When it's cold outside, having an efficient way to heat your home can keep you and your family comfortable. Fuel oil furnaces heat homes efficiently, and with the right oil, they will heat the entire home. You can use several different oils for the furnaces, including kerosene and diesel. The oil you choose will depend on your preference and your budget.
The oil for a furnace is stored separately, and when it is turned on, it is pushed through a nozzle, where it is atomized and ignited by an electric spark. This creates heat that moves through the house with the help of a fan. Fuel oil furnaces use the generic term heating oil, and heating oils come numbered. Oftentimes, diesel is used as the primary heating oil for a furnace.
Kerosene has a lighter viscosity than diesel, so it will burn hotter. This can help heat the house, but it could also cause some problems for a heater not equipped to handle heat that's hotter than what is typical for heating oil. If your furnace is equipped for kerosene, the heat from a kerosene heater can easily heat a typical home in a mild climate, reports "The Decatur Daily News." Usually, the kerosene heating oil K-1 is used when diesel isn't available; however, it's more expensive than its diesel counterpart. If you install a fuel oil heater, it is also comparable with typical No. 1 heating oil, which is convenient if you'd like to switch oils later on.
Diesel fuel and typical heating fuel are similar in composition, so they are often used interchangeably. According to ConocoPhillips, after gasoline, they are the second most consumed oils. This readily available fuel costs less than other oils, except in times of shortages. Diesel is durable, and it will not damage the furnace. Unfortunately, diesel fuel contains sulfur, which does have some safety and environmental problems. Because of this, refineries were required to reduce the amount of sulfur in their diesel oil produced after 2006.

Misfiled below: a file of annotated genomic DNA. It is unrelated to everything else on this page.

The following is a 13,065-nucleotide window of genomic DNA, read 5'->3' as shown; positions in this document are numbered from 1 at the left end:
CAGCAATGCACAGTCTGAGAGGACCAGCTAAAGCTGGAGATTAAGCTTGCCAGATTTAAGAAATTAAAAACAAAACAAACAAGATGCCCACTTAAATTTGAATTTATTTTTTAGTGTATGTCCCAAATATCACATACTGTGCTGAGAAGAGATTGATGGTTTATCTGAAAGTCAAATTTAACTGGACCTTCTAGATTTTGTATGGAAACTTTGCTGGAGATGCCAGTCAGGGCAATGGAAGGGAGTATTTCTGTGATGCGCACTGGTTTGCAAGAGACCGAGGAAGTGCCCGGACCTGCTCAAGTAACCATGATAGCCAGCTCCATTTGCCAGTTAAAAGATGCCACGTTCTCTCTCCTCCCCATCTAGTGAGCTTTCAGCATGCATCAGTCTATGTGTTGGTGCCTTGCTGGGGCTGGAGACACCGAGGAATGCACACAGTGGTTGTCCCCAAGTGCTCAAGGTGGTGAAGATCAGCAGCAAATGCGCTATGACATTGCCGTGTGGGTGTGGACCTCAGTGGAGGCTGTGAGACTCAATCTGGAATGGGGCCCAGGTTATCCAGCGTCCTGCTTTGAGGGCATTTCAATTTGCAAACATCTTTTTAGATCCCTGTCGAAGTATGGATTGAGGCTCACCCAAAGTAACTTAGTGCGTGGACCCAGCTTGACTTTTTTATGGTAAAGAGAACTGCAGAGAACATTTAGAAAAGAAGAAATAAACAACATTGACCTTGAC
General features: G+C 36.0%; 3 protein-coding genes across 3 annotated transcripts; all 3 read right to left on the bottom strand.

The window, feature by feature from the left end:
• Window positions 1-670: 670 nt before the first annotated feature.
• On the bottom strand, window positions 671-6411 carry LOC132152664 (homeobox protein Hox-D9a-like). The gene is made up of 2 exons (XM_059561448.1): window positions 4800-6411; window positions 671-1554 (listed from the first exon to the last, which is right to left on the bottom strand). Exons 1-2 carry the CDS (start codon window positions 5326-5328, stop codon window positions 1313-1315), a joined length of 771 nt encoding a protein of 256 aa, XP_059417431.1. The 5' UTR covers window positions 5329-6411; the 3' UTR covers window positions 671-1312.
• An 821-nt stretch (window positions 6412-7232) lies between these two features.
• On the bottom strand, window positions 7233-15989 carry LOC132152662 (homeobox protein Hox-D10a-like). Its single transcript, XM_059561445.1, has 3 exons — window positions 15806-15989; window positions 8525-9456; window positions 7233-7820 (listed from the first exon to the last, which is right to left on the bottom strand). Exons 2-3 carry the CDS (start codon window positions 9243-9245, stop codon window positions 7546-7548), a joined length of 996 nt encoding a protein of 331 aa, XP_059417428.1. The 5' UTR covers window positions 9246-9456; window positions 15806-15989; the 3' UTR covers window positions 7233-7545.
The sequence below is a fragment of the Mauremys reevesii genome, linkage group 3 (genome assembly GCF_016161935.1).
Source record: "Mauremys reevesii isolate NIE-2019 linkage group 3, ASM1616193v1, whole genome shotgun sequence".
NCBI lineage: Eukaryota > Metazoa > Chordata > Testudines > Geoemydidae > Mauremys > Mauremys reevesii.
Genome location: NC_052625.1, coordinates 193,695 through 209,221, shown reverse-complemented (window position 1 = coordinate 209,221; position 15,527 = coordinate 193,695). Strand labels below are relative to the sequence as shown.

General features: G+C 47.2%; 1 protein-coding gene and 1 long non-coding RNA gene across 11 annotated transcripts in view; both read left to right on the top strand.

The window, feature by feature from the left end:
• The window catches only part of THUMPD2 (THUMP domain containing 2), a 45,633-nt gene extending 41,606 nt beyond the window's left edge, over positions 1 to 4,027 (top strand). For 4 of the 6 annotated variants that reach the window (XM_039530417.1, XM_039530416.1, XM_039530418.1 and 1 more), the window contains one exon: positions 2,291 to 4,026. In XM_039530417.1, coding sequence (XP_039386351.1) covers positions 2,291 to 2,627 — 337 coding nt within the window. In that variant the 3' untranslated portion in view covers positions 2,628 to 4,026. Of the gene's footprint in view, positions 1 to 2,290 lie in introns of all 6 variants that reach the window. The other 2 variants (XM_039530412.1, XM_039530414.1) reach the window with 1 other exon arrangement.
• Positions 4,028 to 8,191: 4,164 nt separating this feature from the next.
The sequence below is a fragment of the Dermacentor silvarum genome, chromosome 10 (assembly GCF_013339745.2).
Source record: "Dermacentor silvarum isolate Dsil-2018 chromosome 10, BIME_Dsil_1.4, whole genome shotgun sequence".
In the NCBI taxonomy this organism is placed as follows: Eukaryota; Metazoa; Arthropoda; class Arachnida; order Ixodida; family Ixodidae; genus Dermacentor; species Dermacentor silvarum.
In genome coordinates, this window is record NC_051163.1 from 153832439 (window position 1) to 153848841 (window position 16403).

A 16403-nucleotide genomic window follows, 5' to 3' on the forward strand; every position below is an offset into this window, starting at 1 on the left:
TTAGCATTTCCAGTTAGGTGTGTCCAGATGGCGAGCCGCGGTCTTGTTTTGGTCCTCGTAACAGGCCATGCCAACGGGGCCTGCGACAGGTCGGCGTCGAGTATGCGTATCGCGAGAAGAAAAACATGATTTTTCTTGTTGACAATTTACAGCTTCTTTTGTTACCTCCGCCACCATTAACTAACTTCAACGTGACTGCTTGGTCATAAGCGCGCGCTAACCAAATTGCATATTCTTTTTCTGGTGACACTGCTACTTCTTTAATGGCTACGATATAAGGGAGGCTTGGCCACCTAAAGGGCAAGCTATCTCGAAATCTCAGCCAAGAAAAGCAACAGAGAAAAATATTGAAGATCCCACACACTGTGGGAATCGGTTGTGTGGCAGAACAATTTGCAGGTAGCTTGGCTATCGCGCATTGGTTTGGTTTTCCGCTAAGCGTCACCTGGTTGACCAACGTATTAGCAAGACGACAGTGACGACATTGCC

Although your fuel oil furnace can likely handle either kerosene or diesel, do not mix the two, as doing so could pose a fire or fume hazard. If the tank is emptied of one oil, and you fill it with a different oil, pay attention to any fumes coming from the heater, as they could cause health problems, such as dizziness, headaches and nausea.
Katie Tonarely started writing professionally in 2008. Her work appears in the Springfield "News-Leader" and she provides consumer-related content for various websites. Tonarely received a Bachelor of Arts in English education with a minor in journalism from Evangel University in Springfield, Mo.